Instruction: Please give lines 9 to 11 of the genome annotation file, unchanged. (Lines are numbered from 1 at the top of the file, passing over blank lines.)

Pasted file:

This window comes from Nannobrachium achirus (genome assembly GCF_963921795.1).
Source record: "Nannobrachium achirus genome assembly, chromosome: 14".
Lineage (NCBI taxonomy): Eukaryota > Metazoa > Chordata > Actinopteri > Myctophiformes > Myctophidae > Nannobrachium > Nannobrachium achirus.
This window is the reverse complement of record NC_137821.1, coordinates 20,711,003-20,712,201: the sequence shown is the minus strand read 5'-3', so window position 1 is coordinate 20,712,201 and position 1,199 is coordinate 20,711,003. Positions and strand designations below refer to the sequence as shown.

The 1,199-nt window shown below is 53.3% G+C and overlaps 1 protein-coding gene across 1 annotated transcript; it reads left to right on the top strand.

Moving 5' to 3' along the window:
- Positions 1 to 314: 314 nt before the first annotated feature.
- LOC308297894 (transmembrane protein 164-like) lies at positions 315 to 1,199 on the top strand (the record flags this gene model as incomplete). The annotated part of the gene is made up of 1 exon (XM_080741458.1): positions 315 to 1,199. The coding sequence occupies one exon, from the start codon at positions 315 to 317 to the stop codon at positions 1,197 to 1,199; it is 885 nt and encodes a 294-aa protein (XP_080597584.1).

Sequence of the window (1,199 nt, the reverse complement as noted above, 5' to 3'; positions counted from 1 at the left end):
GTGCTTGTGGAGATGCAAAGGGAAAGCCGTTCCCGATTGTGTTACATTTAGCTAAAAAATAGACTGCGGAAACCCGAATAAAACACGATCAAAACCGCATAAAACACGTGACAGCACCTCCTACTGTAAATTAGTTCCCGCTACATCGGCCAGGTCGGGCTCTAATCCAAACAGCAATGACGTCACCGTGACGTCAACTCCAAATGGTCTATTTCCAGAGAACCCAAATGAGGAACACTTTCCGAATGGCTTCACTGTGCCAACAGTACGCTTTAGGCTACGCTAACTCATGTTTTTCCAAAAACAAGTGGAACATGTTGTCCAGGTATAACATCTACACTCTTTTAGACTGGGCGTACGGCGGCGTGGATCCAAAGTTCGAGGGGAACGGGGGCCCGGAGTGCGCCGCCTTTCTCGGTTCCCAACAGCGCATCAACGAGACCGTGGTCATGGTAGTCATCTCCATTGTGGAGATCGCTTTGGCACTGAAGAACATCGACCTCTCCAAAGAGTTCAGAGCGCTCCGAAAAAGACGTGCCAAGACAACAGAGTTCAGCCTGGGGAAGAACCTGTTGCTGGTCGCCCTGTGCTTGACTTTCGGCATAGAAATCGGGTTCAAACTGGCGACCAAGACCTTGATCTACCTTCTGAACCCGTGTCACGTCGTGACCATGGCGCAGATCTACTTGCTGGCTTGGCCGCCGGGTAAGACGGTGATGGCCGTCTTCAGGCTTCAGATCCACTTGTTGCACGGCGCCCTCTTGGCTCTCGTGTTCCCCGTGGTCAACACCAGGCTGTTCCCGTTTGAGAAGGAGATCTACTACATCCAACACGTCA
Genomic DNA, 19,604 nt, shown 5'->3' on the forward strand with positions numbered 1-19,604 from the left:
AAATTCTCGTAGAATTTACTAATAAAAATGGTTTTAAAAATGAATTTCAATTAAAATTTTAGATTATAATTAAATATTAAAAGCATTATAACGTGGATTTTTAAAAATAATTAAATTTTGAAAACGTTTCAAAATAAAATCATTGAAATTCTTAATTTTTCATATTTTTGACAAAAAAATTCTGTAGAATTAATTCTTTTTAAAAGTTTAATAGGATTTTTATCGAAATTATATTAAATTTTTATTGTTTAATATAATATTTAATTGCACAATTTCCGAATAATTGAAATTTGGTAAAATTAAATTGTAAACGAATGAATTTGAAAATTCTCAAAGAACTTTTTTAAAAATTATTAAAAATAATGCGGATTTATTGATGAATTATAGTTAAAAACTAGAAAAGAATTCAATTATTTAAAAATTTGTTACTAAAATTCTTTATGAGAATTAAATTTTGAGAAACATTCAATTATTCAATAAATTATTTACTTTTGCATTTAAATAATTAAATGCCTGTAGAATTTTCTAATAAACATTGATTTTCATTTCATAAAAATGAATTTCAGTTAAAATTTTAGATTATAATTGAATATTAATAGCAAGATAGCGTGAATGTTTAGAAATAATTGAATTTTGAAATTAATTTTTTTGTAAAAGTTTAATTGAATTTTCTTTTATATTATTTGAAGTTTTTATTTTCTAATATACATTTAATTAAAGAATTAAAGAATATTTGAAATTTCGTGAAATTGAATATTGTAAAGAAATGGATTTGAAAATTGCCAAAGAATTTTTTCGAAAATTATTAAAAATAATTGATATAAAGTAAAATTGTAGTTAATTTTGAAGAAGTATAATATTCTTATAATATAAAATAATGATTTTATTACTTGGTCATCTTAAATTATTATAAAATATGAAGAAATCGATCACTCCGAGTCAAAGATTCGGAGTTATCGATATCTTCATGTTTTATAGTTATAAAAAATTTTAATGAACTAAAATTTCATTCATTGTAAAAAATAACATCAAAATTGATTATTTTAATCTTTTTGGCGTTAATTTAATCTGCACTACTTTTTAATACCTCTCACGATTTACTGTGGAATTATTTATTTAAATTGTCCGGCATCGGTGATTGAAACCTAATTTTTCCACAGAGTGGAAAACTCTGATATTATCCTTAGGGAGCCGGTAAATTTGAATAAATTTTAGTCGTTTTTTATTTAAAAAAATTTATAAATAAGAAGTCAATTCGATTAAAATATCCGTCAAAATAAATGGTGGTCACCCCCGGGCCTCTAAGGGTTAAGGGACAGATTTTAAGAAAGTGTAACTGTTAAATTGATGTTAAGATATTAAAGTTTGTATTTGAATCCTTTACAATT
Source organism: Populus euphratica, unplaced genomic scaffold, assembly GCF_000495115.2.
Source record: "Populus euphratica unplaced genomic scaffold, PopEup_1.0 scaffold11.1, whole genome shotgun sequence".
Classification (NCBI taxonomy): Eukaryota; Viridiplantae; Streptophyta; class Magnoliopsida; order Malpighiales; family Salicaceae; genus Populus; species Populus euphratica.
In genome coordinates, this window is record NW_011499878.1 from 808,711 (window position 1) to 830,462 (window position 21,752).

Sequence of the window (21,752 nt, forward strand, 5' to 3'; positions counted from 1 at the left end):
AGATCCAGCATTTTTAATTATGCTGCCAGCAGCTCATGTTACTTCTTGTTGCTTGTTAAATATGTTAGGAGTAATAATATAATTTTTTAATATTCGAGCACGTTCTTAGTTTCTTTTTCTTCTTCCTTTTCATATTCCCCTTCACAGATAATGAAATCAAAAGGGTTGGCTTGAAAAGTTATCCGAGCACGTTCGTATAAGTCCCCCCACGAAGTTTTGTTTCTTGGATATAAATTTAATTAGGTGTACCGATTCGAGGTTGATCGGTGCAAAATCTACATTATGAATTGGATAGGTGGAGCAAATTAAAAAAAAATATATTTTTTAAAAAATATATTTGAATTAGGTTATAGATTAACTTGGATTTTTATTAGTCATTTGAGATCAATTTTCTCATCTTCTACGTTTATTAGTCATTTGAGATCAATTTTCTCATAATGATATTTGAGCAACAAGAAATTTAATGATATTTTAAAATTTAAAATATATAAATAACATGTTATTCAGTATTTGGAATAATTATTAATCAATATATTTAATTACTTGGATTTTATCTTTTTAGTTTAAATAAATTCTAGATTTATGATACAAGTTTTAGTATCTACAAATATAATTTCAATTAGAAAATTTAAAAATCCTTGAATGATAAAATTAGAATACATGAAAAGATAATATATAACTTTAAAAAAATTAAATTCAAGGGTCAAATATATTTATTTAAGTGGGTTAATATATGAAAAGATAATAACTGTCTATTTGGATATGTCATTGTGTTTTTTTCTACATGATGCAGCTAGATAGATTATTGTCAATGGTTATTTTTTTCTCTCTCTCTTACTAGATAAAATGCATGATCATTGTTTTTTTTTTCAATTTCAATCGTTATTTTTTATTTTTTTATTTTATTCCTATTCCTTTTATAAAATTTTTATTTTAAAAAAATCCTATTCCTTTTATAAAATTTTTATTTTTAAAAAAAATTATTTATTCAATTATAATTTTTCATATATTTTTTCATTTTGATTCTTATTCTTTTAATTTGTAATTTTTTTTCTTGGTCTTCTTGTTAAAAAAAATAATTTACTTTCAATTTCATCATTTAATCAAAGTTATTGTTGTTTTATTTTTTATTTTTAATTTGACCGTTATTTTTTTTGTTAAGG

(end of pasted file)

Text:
Sequence of the window (1,199 nt, the reverse complement as noted above, 5' to 3'; positions counted from 1 at the left end):
GTGCTTGTGGAGATGCAAAGGGAAAGCCGTTCCCGATTGTGTTACATTTAGCTAAAAAATAGACTGCGGAAACCCGAATAAAACACGATCAAAACCGCATAAAACACGTGACAGCACCTCCTACTGTAAATTAGTTCCCGCTACATCGGCCAGGTCGGGCTCTAATCCAAACAGCAATGACGTCACCGTGACGTCAACTCCAAATGGTCTATTTCCAGAGAACCCAAATGAGGAACACTTTCCGAATGGCTTCACTGTGCCAACAGTACGCTTTAGGCTACGCTAACTCATGTTTTTCCAAAAACAAGTGGAACATGTTGTCCAGGTATAACATCTACACTCTTTTAGACTGGGCGTACGGCGGCGTGGATCCAAAGTTCGAGGGGAACGGGGGCCCGGAGTGCGCCGCCTTTCTCGGTTCCCAACAGCGCATCAACGAGACCGTGGTCATGGTAGTCATCTCCATTGTGGAGATCGCTTTGGCACTGAAGAACATCGACCTCTCCAAAGAGTTCAGAGCGCTCCGAAAAAGACGTGCCAAGACAACAGAGTTCAGCCTGGGGAAGAACCTGTTGCTGGTCGCCCTGTGCTTGACTTTCGGCATAGAAATCGGGTTCAAACTGGCGACCAAGACCTTGATCTACCTTCTGAACCCGTGTCACGTCGTGACCATGGCGCAGATCTACTTGCTGGCTTGGCCGCCGGGTAAGACGGTGATGGCCGTCTTCAGGCTTCAGATCCACTTGTTGCACGGCGCCCTCTTGGCTCTCGTGTTCCCCGTGGTCAACACCAGGCTGTTCCCGTTTGAGAAGGAGATCTACTACATCCAACACGTCA
Genomic DNA, 19,604 nt, shown 5'->3' on the forward strand with positions numbered 1-19,604 from the left: